How does someone choose to be a dentist? I mean no disrespect, I’ve spent plenty of time in the chair, but it’s a little like choosing to be a proctologist, just at the other end. Really. Now that I think about it, a proctologist just might have an edge.

I can’t imagine staring into mouths all day. Tongues look disgusting up close. Decay causes bad breath. Infection smells worse.

Why, why do hygienists want to talk about everything under the sun, ask questions they answer themselves, and look down into my eyes like I’m supposed to have an opinion? All I can say is, “Uhhhh-gah-yahh-gahh-yah.”

“Only floss the teeth you want to keep.” Who came up with that? Of course I want to keep my teeth, but snapping string between my teeth to make my gums bleed doesn’t seem like a good idea.

My career with dentists started with Verne. He was big guy with horn rimmed glasses. His inner sanctum smelled like science class and the music sounded like a funeral. Mine.

Drills hanging above my head looked like Godzilla’s claws. Next to my face was a white glass plate where deadly weapons waited. The paper towel under my chin was for catching drool, tears, and flying pieces of my life.

The funeral dirge got louder as Verne came at me with a needle five inches long.

“Open,” he said.

I tried. My mouth didn’t work.

He forced it open by pushing on my chin with his big thumb.

“This might pinch a little bit.” Verne lied.

After pumping my jaw full, he stared at me to increase the misery of my impending doom.

With bare hands he reached in my mouth and started excavating. He sprayed water in just because he knew it would hurt.

“Empty,” he said.

Empty meant spit in the tiny toilet bowl flushing in front of me. Watching me trying to spit was his entertainment. My lips were no longer under my control, so spitting was more like shoving with my tongue. There was a sticky spit string stretching from the toilet to my lip. When it broke, it swung from the bowl like a grape vine in an episode of “Tarzan.”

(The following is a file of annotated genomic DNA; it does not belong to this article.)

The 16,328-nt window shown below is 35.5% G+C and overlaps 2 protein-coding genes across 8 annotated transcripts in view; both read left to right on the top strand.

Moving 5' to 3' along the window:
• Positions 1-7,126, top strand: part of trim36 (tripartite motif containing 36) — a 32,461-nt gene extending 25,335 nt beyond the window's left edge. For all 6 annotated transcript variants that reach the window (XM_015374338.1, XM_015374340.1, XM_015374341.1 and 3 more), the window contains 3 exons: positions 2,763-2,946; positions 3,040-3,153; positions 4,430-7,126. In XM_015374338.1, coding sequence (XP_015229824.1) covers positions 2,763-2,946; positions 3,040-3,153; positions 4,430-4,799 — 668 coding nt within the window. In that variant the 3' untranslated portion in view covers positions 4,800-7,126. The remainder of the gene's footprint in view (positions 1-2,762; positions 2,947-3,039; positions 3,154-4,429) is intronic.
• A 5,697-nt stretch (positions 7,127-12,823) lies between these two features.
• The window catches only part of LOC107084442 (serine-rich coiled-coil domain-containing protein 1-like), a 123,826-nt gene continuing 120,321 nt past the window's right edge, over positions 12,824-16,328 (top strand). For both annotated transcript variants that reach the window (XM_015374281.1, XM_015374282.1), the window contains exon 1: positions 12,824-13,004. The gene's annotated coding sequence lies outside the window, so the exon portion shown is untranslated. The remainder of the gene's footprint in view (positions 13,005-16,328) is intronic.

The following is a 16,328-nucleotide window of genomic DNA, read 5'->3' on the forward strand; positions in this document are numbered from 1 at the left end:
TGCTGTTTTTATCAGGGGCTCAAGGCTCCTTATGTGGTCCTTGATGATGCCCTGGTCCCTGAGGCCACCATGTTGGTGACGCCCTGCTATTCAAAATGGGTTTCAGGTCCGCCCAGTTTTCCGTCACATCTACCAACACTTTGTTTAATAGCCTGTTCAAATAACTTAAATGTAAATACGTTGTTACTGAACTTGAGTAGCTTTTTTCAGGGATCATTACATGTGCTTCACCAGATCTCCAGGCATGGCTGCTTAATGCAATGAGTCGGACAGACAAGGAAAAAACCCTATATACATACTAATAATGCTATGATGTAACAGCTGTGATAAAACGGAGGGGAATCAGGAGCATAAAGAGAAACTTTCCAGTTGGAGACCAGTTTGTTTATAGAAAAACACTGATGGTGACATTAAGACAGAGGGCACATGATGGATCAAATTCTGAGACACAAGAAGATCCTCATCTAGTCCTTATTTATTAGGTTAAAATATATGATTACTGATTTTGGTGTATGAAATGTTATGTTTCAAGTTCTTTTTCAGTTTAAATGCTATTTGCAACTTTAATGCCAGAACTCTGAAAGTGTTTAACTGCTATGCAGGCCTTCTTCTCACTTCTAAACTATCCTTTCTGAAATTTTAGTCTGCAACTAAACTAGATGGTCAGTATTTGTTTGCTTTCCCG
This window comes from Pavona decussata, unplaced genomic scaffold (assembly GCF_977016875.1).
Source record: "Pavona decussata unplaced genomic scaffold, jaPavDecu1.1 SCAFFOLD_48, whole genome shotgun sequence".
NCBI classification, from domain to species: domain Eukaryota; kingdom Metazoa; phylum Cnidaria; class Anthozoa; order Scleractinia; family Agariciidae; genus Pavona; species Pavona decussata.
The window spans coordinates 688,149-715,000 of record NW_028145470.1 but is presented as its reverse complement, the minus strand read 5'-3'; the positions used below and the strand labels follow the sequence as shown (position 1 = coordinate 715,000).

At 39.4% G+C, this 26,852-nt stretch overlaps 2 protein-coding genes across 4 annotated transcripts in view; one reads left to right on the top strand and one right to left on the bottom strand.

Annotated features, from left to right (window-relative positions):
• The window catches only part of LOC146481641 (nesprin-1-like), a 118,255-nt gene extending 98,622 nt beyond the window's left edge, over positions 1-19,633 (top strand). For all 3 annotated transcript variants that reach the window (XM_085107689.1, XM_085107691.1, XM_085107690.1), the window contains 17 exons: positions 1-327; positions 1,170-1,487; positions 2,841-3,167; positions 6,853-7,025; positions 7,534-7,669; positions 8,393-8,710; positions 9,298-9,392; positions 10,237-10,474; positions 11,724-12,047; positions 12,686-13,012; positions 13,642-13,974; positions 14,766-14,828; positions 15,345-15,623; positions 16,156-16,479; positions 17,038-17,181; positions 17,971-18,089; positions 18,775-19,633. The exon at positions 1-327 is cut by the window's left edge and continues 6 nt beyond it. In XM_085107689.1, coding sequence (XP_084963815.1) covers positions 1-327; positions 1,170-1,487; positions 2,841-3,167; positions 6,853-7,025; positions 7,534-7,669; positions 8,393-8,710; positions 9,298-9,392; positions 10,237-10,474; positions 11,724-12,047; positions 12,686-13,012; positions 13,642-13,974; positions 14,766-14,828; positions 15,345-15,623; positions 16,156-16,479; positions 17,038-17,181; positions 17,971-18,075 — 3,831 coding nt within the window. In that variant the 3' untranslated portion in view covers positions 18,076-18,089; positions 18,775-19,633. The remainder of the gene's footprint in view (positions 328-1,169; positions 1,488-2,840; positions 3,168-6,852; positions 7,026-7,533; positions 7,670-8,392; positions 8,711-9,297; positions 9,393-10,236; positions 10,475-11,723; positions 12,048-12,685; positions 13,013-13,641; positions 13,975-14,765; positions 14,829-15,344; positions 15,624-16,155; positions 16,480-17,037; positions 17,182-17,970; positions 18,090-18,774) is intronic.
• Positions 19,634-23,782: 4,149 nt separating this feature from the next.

When Verne was finished, I walked toward the door. The nurse said, “Have a good day.”

“Phlankth,” I said.

The dentist office has changed drastically since I first met Verne. I miss the little toilet bowl. Now a gadget hangs from my chin to suck everything out. The drills sound but don’t feel different. The needles are only three inches long instead of five. One thing that hasn’t changed is the contest between dentists to see which one can put the most stuff in a patient’s mouth.

Root and canal are two words that strike terror in minds everywhere. I can tell you by experience, at least seven times over, there isn’t anything to fear. I had another one just last week, and I almost fell asleep while my dentist worked. No, I’m not kidding.

Crowns on molars are a little harder to endure. The worst part is the wad of playdoh the dentist uses to make a mold. Waiting four minutes while the gagging reflex kicks into overdrive is tough. I have nine crowns.

Verne once told me that if I didn’t take better care of my teeth, I wouldn’t have any when I got old. I showed him. I still have all my teeth.

There’s a verse in the Bible that says something about casting our crowns at Jesus’ feet when we get to Heaven. I might look funny with a bunch of little stumps in my mouth.

Maybe Verne was right.

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